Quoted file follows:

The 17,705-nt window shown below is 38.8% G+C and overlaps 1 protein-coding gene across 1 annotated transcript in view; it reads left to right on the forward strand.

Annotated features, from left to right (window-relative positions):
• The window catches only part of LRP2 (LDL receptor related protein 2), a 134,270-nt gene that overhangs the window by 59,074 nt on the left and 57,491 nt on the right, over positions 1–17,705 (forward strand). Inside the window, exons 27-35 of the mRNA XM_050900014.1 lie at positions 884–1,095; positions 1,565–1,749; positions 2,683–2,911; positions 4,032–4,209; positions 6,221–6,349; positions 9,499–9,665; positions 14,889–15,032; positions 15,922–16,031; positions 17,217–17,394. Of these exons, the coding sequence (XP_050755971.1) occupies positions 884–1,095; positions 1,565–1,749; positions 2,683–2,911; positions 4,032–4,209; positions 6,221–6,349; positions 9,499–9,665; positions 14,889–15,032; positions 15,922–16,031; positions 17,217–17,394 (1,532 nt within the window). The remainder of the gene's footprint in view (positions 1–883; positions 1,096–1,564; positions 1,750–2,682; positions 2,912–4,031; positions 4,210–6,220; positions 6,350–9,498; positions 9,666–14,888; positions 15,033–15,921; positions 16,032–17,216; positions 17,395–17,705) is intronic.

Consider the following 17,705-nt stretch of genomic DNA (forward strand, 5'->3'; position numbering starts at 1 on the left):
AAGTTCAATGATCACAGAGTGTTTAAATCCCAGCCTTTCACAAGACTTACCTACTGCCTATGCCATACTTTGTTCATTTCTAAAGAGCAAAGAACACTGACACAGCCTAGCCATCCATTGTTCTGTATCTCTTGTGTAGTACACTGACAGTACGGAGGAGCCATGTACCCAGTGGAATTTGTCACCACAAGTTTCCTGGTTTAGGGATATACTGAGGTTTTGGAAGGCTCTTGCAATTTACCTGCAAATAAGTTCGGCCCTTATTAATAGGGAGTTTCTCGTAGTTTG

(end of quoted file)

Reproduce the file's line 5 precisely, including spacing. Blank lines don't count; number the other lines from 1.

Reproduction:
AAGTTCAATGATCACAGAGTGTTTAAATCCCAGCCTTTCACAAGACTTACCTACTGCCTATGCCATACTTTGTTCATTTCTAAAGAGCAAAGAACACTGACACAGCCTAGCCATCCATTGTTCTGTATCTCTTGTGTAGTACACTGACAGTACGGAGGAGCCATGTACCCAGTGGAATTTGTCACCACAAGTTTCCTGGTTTAGGGATATACTGAGGTTTTGGAAGGCTCTTGCAATTTACCTGCAAATAAGTTCGGCCCTTATTAATAGGGAGTTTCTCGTAGTTTG